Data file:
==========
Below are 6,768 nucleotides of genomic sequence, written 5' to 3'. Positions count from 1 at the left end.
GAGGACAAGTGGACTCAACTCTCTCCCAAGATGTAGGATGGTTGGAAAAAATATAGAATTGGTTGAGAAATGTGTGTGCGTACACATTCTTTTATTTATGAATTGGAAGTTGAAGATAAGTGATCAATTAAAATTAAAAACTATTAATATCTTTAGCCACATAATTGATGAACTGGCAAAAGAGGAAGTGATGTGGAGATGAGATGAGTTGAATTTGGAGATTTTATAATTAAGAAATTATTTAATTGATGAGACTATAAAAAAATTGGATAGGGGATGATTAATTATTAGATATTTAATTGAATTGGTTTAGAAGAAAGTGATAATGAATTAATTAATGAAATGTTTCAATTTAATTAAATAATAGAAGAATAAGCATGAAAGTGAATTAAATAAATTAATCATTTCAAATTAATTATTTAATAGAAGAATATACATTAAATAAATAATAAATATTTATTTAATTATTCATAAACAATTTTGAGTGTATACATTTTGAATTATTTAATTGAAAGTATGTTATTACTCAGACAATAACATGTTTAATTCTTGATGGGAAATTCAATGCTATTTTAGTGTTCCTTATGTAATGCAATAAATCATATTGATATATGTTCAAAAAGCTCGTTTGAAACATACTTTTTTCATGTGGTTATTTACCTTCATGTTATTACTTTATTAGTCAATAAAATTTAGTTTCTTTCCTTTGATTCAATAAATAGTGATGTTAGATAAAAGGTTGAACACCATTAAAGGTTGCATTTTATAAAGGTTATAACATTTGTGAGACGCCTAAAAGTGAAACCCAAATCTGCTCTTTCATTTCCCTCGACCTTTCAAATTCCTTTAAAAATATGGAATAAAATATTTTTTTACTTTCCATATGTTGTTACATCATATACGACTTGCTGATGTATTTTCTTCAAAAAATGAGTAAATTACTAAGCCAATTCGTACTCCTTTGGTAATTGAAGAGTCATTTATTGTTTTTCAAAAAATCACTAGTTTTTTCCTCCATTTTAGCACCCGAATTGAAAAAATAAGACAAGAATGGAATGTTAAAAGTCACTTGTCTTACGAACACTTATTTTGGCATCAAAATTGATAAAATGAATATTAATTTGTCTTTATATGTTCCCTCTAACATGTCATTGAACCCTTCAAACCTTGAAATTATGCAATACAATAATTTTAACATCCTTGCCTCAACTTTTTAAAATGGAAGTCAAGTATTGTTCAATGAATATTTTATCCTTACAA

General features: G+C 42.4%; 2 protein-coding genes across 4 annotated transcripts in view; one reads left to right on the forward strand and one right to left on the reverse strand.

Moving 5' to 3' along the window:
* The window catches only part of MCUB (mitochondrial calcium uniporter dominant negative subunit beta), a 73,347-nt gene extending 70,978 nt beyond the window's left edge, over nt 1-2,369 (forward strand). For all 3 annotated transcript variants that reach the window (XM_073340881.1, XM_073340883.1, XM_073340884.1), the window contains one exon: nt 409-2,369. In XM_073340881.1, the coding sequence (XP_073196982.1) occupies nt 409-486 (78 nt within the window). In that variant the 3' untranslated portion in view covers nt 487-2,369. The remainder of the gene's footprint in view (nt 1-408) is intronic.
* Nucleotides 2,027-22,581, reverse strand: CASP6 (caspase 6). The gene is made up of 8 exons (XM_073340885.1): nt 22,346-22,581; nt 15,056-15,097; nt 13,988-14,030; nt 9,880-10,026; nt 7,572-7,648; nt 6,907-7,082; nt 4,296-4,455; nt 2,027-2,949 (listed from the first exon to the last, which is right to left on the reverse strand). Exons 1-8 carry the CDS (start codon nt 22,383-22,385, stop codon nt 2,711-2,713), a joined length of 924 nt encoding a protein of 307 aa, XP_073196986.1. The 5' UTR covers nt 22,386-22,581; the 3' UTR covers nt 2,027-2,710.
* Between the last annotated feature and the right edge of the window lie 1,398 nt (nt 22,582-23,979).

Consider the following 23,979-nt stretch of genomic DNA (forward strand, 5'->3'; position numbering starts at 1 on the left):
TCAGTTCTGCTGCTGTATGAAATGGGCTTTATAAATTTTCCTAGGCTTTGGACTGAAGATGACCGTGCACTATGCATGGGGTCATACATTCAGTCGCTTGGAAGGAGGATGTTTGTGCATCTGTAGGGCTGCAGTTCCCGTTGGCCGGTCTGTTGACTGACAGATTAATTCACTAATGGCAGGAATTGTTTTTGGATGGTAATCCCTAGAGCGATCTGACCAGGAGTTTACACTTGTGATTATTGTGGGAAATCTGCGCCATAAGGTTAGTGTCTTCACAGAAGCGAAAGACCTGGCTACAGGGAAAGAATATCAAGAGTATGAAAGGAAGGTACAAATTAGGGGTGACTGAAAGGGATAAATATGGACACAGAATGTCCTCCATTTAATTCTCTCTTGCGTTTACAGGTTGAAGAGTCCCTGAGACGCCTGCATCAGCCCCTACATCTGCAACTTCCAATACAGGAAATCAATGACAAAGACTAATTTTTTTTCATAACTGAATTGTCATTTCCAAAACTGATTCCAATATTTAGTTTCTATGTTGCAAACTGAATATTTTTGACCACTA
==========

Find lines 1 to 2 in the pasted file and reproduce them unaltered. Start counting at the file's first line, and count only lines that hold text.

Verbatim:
Below are 6,768 nucleotides of genomic sequence, written 5' to 3'. Positions count from 1 at the left end.
GAGGACAAGTGGACTCAACTCTCTCCCAAGATGTAGGATGGTTGGAAAAAATATAGAATTGGTTGAGAAATGTGTGTGCGTACACATTCTTTTATTTATGAATTGGAAGTTGAAGATAAGTGATCAATTAAAATTAAAAACTATTAATATCTTTAGCCACATAATTGATGAACTGGCAAAAGAGGAAGTGATGTGGAGATGAGATGAGTTGAATTTGGAGATTTTATAATTAAGAAATTATTTAATTGATGAGACTATAAAAAAATTGGATAGGGGATGATTAATTATTAGATATTTAATTGAATTGGTTTAGAAGAAAGTGATAATGAATTAATTAATGAAATGTTTCAATTTAATTAAATAATAGAAGAATAAGCATGAAAGTGAATTAAATAAATTAATCATTTCAAATTAATTATTTAATAGAAGAATATACATTAAATAAATAATAAATATTTATTTAATTATTCATAAACAATTTTGAGTGTATACATTTTGAATTATTTAATTGAAAGTATGTTATTACTCAGACAATAACATGTTTAATTCTTGATGGGAAATTCAATGCTATTTTAGTGTTCCTTATGTAATGCAATAAATCATATTGATATATGTTCAAAAAGCTCGTTTGAAACATACTTTTTTCATGTGGTTATTTACCTTCATGTTATTACTTTATTAGTCAATAAAATTTAGTTTCTTTCCTTTGATTCAATAAATAGTGATGTTAGATAAAAGGTTGAACACCATTAAAGGTTGCATTTTATAAAGGTTATAACATTTGTGAGACGCCTAAAAGTGAAACCCAAATCTGCTCTTTCATTTCCCTCGACCTTTCAAATTCCTTTAAAAATATGGAATAAAATATTTTTTTACTTTCCATATGTTGTTACATCATATACGACTTGCTGATGTATTTTCTTCAAAAAATGAGTAAATTACTAAGCCAATTCGTACTCCTTTGGTAATTGAAGAGTCATTTATTGTTTTTCAAAAAATCACTAGTTTTTTCCTCCATTTTAGCACCCGAATTGAAAAAATAAGACAAGAATGGAATGTTAAAAGTCACTTGTCTTACGAACACTTATTTTGGCATCAAAATTGATAAAATGAATATTAATTTGTCTTTATATGTTCCCTCTAACATGTCATTGAACCCTTCAAACCTTGAAATTATGCAATACAATAATTTTAACATCCTTGCCTCAACTTTTTAAAATGGAAGTCAAGTATTGTTCAATGAATATTTTATCCTTACAA